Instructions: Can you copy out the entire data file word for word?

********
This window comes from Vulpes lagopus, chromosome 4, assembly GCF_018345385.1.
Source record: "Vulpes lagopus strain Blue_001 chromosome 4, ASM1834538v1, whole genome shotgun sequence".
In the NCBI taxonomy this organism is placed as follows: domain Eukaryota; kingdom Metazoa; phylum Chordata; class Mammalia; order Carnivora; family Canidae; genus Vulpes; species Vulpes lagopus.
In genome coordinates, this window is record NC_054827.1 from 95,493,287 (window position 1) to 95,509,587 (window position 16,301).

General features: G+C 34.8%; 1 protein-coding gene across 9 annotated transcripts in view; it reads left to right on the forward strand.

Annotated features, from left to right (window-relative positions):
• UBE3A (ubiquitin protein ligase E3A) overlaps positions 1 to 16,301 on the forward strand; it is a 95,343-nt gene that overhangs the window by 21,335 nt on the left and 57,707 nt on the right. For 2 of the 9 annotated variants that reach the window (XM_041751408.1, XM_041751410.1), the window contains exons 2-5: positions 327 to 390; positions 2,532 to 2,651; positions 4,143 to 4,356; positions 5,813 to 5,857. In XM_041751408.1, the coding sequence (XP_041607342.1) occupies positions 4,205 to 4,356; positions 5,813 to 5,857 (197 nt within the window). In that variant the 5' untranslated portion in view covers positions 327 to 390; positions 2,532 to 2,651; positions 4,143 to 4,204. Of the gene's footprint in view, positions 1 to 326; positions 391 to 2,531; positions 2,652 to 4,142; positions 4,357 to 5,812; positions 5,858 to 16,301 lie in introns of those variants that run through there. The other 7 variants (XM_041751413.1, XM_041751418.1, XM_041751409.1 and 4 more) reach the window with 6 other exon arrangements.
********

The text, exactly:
This window comes from Vulpes lagopus, chromosome 4, assembly GCF_018345385.1.
Source record: "Vulpes lagopus strain Blue_001 chromosome 4, ASM1834538v1, whole genome shotgun sequence".
In the NCBI taxonomy this organism is placed as follows: domain Eukaryota; kingdom Metazoa; phylum Chordata; class Mammalia; order Carnivora; family Canidae; genus Vulpes; species Vulpes lagopus.
In genome coordinates, this window is record NC_054827.1 from 95,493,287 (window position 1) to 95,509,587 (window position 16,301).

General features: G+C 34.8%; 1 protein-coding gene across 9 annotated transcripts in view; it reads left to right on the forward strand.

Annotated features, from left to right (window-relative positions):
• UBE3A (ubiquitin protein ligase E3A) overlaps positions 1 to 16,301 on the forward strand; it is a 95,343-nt gene that overhangs the window by 21,335 nt on the left and 57,707 nt on the right. For 2 of the 9 annotated variants that reach the window (XM_041751408.1, XM_041751410.1), the window contains exons 2-5: positions 327 to 390; positions 2,532 to 2,651; positions 4,143 to 4,356; positions 5,813 to 5,857. In XM_041751408.1, the coding sequence (XP_041607342.1) occupies positions 4,205 to 4,356; positions 5,813 to 5,857 (197 nt within the window). In that variant the 5' untranslated portion in view covers positions 327 to 390; positions 2,532 to 2,651; positions 4,143 to 4,204. Of the gene's footprint in view, positions 1 to 326; positions 391 to 2,531; positions 2,652 to 4,142; positions 4,357 to 5,812; positions 5,858 to 16,301 lie in introns of those variants that run through there. The other 7 variants (XM_041751413.1, XM_041751418.1, XM_041751409.1 and 4 more) reach the window with 6 other exon arrangements.